ST. LOUIS — Washington University announced on Wednesday a grant to fund a genetically engineered “kill switch” to prevent pollution-eating microbes from running rampant in the environment.

The grant, $744,000 from the Environmental Protection Agency, is one of five to universities across the country for research into the environmental impact of bioremediation, or the use of microorganisms to “eat” pollutants such as plastic, oil or other toxins in water or soil.

“These microbes act like Pac-Man, cruising through toxic spills or hazardous waste storage tanks and chomping through the chemicals they are designed to destroy,” said Ed Chu, EPA region 7 acting administrator. “And the research you do here is a switch that causes the microbe to self-destruct, like a tape for Ethan Hawk in ‘Mission Impossible.’”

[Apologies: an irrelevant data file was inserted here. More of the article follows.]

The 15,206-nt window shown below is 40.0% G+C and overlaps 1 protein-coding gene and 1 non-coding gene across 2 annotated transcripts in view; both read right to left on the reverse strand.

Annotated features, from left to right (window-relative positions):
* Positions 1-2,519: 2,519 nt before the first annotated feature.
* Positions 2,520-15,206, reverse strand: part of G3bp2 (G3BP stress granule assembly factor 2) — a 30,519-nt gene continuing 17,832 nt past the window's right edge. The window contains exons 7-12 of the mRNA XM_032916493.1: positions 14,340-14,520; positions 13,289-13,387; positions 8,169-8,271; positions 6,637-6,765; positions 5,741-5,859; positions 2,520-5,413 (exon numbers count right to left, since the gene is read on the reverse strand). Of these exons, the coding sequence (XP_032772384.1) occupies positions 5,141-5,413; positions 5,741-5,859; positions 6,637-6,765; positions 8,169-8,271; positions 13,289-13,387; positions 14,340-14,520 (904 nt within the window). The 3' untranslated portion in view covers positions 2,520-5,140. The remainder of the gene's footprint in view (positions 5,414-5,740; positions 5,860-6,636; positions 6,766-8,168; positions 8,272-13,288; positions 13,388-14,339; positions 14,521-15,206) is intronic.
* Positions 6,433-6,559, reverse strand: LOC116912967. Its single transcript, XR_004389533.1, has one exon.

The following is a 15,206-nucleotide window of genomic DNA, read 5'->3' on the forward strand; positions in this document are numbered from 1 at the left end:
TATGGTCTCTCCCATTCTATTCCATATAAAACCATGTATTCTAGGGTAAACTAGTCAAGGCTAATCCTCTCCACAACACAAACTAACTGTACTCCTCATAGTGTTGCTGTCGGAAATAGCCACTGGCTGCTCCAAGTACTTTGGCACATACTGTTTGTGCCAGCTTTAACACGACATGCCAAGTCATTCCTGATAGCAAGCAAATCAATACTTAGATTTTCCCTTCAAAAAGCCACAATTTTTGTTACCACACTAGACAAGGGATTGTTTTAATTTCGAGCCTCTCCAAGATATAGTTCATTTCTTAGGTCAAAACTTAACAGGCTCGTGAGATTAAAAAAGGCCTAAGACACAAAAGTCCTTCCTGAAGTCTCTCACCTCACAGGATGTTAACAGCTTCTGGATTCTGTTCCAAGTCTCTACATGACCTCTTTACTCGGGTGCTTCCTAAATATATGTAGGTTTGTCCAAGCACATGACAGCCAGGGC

Chu presented the grant to Washington U. professors Tae Seok Moon and Kim Parker. Moon’s team developed the kill switch and Parker’s specializes in the effect of pollutants on water and soil systems. They will together test the switch’s effect on the environment.
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